[Skip to Content]
[Skip to Content Landing]
Article
May 1963

Familial Aggregation of Bell's Palsy

Author Affiliations

MINNEAPOLIS
From the Department of Nervous Diseases, Hadassah-Hebrew University Hospital Jerusalem, Israel.

Arch Neurol. 1963;8(5):557-564. doi:10.1001/archneur.1963.00460050107012
Abstract

Richard Powell1 had described patients with peripheral facial palsy in 1813, but the separate function of the seventh and the fifth cranial nerves was not appreciated until 1821, when Sir Charles Bell published his classic observations on the "respiratory nerve of the face." Knowledge of the etiology of the facial palsy which has come to bear Sir Charles' name has scarcely advanced in the last 150 years. Bell's palsy must still be listed among the maladies for which sophisticated physicians seriously regard ill winds as a possible cause. Rather than implicating winds, drafts, and chills, however, it is better to express our ignorance of etiology by using the term "idiopathic" when discussing the cause of Bell's palsy. A peripheral facial palsy may result from a number of conditions, eg, tumors, trauma, infections, and demyelinating disease, but the majority of cases fall into the idiopathic category.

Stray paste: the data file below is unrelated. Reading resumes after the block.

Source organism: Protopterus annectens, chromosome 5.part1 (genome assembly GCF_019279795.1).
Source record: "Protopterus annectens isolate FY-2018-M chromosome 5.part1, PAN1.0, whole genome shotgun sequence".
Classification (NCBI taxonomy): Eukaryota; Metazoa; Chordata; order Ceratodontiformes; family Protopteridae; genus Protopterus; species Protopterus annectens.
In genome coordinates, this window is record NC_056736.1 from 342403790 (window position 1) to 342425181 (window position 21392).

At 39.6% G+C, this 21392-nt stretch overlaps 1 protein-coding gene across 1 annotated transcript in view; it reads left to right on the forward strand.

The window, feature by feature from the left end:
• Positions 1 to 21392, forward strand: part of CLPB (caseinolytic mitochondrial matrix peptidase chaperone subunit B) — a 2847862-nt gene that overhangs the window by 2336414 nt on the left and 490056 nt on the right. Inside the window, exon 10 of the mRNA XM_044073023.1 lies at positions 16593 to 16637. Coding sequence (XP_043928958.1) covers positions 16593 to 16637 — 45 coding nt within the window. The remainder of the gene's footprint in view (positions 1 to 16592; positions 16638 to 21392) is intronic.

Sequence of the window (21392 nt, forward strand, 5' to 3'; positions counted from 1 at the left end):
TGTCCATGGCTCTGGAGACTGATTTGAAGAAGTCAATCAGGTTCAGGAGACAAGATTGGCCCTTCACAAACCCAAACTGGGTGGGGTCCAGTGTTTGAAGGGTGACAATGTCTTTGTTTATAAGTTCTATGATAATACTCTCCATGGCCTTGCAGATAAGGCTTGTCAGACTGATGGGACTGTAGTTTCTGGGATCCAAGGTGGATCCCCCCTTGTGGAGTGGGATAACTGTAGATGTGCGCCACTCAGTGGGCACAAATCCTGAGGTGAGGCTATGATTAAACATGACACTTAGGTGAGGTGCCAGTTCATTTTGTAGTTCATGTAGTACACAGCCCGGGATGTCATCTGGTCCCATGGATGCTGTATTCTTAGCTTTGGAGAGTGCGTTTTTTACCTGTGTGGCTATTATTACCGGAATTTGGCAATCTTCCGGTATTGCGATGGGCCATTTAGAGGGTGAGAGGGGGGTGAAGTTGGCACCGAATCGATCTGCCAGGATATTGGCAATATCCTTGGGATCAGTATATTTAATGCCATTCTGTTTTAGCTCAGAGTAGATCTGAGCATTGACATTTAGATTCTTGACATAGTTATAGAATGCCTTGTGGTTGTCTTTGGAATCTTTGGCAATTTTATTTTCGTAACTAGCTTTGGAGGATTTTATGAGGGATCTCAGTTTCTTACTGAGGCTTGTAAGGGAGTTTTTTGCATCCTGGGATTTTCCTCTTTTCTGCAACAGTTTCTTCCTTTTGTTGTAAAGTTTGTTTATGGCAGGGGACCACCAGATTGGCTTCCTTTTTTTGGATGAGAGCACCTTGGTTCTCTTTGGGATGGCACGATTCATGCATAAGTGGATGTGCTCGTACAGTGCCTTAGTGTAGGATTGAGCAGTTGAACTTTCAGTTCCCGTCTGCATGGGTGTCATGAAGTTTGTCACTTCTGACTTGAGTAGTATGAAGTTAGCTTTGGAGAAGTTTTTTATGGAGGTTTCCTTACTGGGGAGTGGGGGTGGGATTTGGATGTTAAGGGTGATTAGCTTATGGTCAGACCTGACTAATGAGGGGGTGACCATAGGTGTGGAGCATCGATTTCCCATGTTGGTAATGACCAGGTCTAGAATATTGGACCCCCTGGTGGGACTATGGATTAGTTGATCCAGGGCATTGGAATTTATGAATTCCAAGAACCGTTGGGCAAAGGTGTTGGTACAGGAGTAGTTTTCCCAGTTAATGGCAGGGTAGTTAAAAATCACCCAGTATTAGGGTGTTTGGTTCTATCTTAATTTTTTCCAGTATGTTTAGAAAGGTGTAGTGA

It is the

First Page Preview View Large
First page PDF preview
First page PDF preview
×